Google's Plan To Give Chrome OS (And All Web-Enabled Devices) Universal Printer Support

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Google’s Chrome OS is due to come out some time this year, and there are still plenty of questions about how people are going to use a computer that’s based entirely in the browser. One question that came up when the OS was first announced: how are people going to print from this thing? Google has just spelled out its solution on the Chromium Blog: The Cloud.

Google has announced a new project called Google Cloud Print which is setting out to “build a printing experience that enables any app (web, desktop, or mobile) on any device to print to any printer anywhere in the world.” In short, your computer or device will tell Cloud Print what it wants printed, and Cloud Print will then send the appropriate instructions to your printer. No printer drivers necessary.

Google is providing some initial documentation on the project here. The site says that any application, be it native or web based, will be able to use Cloud Print through APIs (which will allow you to submit print jobs and also check job status). There’s going to be a standard ‘web UI’ print dialog for interacting with the service from an application.

Of course, there’s still one big problem: getting Google Cloud Print to actually talk to your printer. Google has two solutions to this. In the long term, it is proposing that the industry adopt new open standards around cloud printing, and that manufacturers build new printer models to be ‘cloud aware’. In other words, the printer is connected to the web and includes software that knows how to communicate with Google’s servers.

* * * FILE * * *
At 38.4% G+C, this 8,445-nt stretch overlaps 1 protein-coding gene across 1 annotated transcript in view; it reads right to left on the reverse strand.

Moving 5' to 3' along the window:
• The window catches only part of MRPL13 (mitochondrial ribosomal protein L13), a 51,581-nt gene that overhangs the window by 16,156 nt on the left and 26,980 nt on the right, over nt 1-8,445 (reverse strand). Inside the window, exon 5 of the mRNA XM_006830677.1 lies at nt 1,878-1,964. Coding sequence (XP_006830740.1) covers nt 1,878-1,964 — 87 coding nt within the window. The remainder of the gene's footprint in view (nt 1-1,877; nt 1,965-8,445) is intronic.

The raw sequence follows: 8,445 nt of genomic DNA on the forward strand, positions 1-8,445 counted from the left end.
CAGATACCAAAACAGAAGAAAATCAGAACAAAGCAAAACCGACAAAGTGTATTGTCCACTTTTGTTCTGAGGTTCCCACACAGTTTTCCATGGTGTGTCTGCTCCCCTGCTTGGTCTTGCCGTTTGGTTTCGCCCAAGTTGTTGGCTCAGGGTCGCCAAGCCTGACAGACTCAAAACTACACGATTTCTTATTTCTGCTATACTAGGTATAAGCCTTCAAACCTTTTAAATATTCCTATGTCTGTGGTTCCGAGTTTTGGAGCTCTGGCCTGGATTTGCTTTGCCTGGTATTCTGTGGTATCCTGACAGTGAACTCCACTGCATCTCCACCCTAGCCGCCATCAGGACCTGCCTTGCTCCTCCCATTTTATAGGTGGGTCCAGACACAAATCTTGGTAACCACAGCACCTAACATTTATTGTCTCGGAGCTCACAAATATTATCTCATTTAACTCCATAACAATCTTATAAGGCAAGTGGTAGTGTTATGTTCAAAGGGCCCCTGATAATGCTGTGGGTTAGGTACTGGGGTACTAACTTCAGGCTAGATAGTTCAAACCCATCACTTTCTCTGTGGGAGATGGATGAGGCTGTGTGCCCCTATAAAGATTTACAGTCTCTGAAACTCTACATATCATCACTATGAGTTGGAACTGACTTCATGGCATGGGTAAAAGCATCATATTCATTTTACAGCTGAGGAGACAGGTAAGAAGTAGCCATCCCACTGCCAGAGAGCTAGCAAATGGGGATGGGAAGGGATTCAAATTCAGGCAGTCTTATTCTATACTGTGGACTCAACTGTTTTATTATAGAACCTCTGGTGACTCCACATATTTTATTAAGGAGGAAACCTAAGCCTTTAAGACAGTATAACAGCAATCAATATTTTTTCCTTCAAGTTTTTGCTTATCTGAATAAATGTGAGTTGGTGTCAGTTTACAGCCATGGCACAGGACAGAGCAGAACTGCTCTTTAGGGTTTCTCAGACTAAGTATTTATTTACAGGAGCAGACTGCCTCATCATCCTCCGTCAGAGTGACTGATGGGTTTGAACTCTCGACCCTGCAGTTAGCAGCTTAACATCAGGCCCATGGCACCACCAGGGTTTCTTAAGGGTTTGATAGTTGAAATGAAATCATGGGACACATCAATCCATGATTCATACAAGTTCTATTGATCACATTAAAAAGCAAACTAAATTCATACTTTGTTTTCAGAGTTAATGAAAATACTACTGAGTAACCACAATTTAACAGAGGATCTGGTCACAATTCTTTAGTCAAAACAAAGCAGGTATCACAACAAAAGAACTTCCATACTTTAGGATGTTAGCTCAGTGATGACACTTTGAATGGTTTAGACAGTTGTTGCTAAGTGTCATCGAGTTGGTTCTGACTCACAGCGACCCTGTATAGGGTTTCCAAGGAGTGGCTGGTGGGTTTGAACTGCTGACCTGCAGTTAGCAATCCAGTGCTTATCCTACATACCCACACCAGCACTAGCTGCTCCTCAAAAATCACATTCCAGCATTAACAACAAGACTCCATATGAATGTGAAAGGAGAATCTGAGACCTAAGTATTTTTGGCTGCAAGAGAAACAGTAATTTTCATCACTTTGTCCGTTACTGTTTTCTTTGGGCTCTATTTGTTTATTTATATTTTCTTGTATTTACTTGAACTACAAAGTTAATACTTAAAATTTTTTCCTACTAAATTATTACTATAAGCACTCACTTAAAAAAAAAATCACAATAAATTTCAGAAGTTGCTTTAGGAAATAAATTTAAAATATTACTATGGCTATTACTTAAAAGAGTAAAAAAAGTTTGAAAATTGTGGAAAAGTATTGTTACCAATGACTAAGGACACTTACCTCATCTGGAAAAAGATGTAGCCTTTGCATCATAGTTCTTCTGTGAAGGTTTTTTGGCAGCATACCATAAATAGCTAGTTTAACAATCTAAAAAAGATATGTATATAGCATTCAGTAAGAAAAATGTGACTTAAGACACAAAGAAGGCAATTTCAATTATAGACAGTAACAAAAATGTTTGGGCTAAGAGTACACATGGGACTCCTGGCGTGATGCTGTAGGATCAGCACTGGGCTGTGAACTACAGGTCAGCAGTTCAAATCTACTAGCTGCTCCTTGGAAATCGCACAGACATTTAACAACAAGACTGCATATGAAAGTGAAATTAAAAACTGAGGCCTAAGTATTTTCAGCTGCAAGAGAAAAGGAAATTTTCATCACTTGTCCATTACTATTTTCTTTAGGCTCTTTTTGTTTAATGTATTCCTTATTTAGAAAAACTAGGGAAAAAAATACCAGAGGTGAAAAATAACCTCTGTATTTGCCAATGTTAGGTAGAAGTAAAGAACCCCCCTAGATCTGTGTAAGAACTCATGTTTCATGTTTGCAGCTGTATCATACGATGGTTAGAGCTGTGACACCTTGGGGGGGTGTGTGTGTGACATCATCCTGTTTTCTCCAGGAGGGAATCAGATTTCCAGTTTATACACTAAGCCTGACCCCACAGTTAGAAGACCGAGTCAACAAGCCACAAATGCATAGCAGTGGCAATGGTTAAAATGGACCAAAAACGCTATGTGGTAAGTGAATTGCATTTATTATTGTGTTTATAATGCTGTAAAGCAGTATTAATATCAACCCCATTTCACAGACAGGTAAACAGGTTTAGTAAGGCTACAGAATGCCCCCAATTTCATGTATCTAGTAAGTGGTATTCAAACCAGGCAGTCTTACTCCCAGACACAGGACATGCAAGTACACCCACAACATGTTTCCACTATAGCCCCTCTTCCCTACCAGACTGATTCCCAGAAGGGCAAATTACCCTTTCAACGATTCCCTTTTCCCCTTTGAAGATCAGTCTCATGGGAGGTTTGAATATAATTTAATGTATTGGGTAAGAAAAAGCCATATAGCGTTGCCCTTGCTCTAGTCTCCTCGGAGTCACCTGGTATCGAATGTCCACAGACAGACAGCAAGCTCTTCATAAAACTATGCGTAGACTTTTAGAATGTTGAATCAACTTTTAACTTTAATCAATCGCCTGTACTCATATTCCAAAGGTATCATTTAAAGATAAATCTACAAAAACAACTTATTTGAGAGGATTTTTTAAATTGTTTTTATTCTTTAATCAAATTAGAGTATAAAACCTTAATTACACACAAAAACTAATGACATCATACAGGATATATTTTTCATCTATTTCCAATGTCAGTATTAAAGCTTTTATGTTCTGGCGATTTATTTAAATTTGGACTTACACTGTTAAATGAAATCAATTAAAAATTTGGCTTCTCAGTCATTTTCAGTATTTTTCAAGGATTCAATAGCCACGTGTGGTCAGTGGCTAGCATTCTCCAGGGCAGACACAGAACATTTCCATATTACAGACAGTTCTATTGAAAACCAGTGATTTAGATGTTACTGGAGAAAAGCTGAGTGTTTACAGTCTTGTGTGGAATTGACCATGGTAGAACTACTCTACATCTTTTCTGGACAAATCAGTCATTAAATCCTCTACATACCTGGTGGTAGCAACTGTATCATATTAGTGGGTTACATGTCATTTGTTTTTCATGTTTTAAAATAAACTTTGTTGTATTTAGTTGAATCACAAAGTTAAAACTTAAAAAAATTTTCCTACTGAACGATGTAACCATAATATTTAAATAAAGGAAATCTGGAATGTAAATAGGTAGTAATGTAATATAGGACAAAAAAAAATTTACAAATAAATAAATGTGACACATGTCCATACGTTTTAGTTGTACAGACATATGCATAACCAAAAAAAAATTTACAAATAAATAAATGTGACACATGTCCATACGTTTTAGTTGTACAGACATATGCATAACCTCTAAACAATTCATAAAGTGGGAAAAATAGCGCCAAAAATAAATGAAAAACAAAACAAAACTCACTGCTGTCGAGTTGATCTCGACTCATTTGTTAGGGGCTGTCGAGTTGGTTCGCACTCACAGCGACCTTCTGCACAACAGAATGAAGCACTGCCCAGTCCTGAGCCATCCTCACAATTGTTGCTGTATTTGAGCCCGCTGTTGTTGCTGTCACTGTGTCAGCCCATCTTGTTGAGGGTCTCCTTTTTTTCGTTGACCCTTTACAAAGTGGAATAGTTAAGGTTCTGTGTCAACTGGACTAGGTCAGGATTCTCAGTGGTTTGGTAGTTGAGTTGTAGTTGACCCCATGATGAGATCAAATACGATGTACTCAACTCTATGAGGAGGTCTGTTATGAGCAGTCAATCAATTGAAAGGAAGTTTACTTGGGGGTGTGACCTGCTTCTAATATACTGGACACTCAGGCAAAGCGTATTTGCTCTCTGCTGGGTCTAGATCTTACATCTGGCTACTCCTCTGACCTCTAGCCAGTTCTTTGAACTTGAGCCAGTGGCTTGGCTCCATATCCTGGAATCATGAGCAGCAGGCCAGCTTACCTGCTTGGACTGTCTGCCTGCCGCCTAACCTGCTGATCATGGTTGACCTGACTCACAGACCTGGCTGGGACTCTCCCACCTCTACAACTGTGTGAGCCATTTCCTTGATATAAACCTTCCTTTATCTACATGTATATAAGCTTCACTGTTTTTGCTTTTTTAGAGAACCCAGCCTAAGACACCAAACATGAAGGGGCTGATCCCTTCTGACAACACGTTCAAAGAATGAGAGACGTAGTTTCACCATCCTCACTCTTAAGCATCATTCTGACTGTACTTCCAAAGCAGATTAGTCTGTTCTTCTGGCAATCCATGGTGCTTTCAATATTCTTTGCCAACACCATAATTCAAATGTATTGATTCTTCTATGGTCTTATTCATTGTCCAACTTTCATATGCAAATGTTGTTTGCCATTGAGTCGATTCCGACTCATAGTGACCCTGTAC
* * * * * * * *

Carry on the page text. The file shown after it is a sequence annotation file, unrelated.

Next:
The second solution is for ‘legacy printers’ (which include all printers at this point—even printers with an ethernet or Wifi connection). For these, Google plans to offer software that you install on the PC that the printer is connected to. Google is currently building this proxy software for Windows and intends to support Mac and Linux down the line. You won’t actually install the software on your own, either — it will come with Google Chrome (though it will be off by default). Google also hopes that some router manufacturers will start including the proxy software in their devices, so that users don’t have to leave their computers on.

A few key things to note: Google is going to offer its own Cloud Print service, but it wants the standard to be open and expects other alternative services to spring up as well. And this isn’t just for computers — it could potentially be used for phones, tablets, and any other web-enabled device. Wouldn’t that be nice.

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